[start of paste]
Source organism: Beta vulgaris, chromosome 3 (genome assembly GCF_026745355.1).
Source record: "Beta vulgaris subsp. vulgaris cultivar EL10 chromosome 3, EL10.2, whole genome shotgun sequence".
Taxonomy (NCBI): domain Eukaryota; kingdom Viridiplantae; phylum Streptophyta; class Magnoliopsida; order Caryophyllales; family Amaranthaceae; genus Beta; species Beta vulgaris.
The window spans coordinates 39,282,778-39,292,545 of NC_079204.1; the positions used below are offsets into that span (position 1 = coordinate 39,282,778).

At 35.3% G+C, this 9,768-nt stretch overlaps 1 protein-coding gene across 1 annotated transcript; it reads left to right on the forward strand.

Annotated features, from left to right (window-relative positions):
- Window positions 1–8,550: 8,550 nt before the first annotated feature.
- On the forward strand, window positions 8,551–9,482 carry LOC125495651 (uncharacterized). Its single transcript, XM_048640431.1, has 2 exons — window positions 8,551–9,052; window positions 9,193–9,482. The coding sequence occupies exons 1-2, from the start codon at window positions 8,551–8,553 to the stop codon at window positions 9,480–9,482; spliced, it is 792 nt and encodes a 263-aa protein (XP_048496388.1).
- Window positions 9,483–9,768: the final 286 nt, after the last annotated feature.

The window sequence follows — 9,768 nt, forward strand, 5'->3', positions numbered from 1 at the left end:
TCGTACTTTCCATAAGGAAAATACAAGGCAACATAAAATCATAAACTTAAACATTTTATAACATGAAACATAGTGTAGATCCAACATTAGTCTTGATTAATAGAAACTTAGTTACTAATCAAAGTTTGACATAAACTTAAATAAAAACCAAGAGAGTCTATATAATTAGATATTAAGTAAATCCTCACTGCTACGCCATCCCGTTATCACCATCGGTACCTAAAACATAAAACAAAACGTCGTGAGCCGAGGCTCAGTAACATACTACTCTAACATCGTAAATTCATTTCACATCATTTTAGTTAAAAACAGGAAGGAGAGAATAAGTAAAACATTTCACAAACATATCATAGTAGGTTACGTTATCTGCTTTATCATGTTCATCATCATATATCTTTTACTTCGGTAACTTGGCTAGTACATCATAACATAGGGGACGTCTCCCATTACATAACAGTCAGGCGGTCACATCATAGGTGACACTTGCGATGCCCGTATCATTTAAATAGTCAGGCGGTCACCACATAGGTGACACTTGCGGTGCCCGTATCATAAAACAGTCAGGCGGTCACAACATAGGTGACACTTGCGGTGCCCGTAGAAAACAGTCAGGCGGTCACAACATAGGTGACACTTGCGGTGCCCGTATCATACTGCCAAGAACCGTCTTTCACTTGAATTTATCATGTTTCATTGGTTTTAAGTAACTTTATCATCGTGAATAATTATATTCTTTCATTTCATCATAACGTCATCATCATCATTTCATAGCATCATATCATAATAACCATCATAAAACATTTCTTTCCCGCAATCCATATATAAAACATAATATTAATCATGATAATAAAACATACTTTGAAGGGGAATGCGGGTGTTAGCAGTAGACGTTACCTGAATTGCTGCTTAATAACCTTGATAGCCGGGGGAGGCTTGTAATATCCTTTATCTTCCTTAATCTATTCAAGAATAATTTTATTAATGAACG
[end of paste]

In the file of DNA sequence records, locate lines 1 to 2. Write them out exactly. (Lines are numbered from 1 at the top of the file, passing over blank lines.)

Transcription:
Source organism: Beta vulgaris, chromosome 3 (genome assembly GCF_026745355.1).
Source record: "Beta vulgaris subsp. vulgaris cultivar EL10 chromosome 3, EL10.2, whole genome shotgun sequence".